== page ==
FORT MYERS, Fla. — It’s a new year, but one question remains the same: can Clay Buchholz hold up for an entire season?
Buchholz, who was fantastic when healthy last season, started just 16 regular-season games because of neck and shoulder issues. It wasn’t the first time Buchholz has been plagued by injuries, and Boston Red Sox manager John Farrell said Sunday at JetBlue Park that the team is taking steps to ensure the right-hander becomes more durable.
“It’s probably the combination of nutrition and consistent routine,” Farrell said when asked about what adjustments Buchholz can make. “That’s not to say he’s lacked in those ways, but how can we improve the nutrition to the point of giving him the fuel to continue to remain durable and if there are times where that might not be there as he’s starting to wear away or wear down the body a little bit more rapidly than otherwise? This is all part of — like any other pitcher or any other player — you’re always looking to adjust and try to remain at that optimal level as long as you can.”
Buchholz went 12-1 with a 1.74 ERA last season, showing once again how effective he can be when healthy. The 29-year-old missed three months, though, and injuries — while often different in nature — have been a common theme throughout his career.
It’s difficult to pinpoint the root of injuries, but Buchholz’s slender build has long been a topic of debate. While slim pitchers have thrived in the past, there’s a widespread belief that the lanky righty might benefit from putting on a few healthy pounds.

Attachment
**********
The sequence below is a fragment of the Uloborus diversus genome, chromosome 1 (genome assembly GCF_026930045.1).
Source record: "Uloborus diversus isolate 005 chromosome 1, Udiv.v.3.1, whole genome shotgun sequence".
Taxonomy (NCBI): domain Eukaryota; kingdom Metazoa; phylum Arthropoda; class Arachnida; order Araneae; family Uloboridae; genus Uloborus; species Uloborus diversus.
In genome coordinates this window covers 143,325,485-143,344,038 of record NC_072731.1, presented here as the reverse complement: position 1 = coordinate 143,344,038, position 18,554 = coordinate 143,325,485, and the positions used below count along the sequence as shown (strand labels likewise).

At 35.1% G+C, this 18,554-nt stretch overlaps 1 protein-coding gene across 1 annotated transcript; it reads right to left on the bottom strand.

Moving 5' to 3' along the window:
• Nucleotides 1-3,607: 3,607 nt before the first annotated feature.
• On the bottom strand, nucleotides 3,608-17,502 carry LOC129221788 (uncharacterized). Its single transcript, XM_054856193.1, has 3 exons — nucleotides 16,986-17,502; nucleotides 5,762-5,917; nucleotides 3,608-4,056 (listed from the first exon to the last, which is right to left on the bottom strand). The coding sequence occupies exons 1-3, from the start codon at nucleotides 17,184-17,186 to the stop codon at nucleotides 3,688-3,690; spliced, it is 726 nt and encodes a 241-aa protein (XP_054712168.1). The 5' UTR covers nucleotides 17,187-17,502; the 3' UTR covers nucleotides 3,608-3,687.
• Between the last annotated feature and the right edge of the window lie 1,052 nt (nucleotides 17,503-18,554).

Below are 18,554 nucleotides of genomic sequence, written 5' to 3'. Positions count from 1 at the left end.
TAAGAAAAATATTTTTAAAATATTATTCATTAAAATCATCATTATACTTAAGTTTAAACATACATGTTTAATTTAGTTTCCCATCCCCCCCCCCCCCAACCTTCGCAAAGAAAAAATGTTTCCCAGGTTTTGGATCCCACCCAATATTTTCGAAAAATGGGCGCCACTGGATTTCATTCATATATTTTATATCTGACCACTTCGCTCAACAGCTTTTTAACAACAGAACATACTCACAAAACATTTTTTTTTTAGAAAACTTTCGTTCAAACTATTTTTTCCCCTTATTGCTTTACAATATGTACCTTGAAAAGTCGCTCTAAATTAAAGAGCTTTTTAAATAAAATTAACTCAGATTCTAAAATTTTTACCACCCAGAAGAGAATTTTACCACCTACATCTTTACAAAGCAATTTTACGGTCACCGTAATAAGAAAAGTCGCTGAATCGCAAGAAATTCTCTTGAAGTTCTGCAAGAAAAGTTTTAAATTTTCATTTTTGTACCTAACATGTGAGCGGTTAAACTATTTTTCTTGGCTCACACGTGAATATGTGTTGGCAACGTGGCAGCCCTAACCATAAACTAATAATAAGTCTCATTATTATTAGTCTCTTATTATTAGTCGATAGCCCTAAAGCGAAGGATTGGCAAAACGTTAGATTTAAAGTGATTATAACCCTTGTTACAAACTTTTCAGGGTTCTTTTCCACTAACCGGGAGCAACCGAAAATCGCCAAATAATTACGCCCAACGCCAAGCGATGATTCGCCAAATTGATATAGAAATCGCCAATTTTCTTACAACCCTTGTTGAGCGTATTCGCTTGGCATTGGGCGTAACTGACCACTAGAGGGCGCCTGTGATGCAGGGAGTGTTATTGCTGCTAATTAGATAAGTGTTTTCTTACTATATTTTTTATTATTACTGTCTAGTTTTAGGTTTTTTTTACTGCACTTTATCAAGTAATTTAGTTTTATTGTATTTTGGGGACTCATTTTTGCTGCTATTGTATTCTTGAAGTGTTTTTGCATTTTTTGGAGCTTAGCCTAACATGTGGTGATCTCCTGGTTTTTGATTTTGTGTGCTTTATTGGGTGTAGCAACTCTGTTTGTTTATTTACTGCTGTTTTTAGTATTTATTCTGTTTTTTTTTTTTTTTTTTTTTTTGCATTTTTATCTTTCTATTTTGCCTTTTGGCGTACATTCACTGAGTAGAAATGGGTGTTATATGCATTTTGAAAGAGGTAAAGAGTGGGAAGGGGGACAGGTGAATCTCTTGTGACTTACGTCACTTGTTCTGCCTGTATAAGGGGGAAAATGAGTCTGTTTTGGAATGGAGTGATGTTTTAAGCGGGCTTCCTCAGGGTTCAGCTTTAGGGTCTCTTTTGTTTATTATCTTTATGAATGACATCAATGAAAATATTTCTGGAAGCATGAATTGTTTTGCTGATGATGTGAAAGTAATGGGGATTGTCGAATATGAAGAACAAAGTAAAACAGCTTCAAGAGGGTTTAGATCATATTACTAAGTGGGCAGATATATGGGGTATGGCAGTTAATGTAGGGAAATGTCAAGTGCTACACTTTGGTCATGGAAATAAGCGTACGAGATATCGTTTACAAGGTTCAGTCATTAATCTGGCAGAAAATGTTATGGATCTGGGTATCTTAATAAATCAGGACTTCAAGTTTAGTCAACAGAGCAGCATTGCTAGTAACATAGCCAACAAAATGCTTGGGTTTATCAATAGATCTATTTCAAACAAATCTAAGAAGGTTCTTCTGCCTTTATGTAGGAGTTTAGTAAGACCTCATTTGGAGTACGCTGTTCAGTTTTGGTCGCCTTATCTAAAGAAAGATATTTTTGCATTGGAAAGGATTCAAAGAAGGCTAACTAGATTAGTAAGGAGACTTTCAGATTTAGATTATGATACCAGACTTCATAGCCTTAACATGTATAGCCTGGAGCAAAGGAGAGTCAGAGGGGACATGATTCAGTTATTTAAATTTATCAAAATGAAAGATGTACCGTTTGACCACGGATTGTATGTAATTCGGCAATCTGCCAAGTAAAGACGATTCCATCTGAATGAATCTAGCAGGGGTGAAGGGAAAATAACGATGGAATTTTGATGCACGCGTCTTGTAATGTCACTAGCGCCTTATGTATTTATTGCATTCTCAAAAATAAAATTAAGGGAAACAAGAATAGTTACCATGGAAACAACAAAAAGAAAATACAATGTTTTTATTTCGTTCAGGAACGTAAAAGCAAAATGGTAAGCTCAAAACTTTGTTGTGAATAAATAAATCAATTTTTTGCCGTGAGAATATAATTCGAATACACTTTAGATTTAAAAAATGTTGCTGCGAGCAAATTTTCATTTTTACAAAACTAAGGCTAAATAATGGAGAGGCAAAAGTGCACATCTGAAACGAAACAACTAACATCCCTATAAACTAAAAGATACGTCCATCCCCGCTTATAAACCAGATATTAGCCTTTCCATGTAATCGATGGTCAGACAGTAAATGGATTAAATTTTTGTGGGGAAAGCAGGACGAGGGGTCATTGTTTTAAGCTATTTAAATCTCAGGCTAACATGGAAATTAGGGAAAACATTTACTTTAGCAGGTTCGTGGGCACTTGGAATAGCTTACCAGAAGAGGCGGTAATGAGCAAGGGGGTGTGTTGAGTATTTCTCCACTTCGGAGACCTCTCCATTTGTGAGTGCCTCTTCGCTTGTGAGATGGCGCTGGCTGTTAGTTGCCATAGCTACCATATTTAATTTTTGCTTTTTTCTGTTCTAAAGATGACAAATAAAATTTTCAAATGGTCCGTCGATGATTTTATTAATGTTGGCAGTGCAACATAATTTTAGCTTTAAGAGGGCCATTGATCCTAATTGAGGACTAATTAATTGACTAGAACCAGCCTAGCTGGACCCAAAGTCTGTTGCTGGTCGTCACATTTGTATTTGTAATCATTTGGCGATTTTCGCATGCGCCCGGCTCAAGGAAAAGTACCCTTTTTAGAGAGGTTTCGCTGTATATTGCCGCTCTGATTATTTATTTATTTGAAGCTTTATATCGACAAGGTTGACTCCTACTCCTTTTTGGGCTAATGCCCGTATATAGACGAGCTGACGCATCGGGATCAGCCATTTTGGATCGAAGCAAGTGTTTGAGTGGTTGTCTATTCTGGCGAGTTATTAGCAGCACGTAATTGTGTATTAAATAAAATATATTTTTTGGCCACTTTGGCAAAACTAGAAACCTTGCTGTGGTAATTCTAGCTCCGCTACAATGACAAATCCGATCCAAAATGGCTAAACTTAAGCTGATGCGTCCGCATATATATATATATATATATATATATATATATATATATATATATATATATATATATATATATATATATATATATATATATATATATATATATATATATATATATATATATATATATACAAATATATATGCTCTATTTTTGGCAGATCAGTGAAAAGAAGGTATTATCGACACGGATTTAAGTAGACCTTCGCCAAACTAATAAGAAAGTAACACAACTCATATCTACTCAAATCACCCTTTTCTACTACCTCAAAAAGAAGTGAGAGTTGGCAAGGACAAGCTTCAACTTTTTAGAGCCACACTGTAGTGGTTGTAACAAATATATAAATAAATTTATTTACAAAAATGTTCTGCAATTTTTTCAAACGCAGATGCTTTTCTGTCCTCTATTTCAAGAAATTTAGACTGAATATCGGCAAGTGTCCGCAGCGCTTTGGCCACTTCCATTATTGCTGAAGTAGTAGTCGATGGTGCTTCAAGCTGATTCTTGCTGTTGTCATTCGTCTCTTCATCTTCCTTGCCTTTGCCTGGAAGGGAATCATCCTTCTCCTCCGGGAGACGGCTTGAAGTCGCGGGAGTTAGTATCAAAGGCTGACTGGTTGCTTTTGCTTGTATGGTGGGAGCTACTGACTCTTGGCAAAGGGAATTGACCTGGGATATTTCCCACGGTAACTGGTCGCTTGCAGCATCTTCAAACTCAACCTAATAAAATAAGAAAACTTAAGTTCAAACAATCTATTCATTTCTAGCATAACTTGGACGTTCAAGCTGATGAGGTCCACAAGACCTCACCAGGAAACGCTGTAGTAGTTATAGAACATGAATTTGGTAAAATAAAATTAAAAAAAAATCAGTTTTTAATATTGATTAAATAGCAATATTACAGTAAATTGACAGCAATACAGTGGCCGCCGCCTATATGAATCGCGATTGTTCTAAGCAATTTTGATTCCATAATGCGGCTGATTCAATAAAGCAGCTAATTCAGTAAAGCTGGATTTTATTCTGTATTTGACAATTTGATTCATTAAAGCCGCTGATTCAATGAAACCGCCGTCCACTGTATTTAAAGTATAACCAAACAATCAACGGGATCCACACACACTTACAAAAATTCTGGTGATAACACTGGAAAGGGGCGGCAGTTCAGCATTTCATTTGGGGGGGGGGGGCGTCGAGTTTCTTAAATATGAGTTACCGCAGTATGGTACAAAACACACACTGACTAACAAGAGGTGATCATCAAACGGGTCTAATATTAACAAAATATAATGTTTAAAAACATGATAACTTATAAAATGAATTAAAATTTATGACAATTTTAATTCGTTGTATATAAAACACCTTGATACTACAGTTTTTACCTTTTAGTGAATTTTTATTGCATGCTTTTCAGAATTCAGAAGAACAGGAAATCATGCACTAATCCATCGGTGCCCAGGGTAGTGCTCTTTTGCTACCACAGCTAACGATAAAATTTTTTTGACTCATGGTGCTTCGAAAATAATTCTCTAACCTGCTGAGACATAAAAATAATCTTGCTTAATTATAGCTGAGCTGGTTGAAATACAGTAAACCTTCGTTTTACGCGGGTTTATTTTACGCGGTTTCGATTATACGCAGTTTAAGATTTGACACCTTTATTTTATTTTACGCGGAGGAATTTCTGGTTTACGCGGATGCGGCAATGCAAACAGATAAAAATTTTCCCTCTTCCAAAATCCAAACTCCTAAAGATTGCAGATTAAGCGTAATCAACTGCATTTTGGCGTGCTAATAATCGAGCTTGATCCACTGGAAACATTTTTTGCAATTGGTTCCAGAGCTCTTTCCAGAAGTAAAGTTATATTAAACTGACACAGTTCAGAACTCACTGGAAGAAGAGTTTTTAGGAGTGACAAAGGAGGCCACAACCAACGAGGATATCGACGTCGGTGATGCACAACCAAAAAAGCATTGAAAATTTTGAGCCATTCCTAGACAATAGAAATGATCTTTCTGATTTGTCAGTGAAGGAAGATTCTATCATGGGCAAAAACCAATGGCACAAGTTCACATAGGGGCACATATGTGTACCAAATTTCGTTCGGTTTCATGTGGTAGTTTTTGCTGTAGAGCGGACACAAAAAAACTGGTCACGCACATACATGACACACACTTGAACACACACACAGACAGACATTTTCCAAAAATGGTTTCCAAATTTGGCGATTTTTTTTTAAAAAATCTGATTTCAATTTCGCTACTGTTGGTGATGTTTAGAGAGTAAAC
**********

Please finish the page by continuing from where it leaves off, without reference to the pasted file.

“This isn’t a matter of Clay not eating,” Farrell said. “We know he’s a lean, lean body type, and we’re not looking to just thicken him up for the sake of being thicker. But there’s ways we’re looking to address, like I said, to strive towards that durability.”
Buchholz never has reached the 200-inning mark in his seven-year career. His career-high for starts (29) and innings pitched (189 1/3) came in 2012, when he went 11-8 with a 4.56 ERA amid a disastrous campaign for the Red Sox. It’s hard not to wonder what type of numbers Buchholz could post if he’s able to find the perfect routine.
“I’m not saying it’s got to be to a [1.74] ERA of a year ago, but this is a top-of-the-rotation starting pitcher,” Farrell said Sunday. “For him to put in a 32-start year for us and be out there for an appropriate number of innings, he has a chance to make a huge impact on this team.
“I know that he’s doing everything that he can to do it, to accomplish that. I think he settled into a very good routine again this spring so far. Given the challenges that he’s had to face, he’s getting more aware of what his body’s needs are and how to maintain the durability.”
Buchholz threw his first live batting practice of spring training Sunday, and said after the session that he felt fine physically.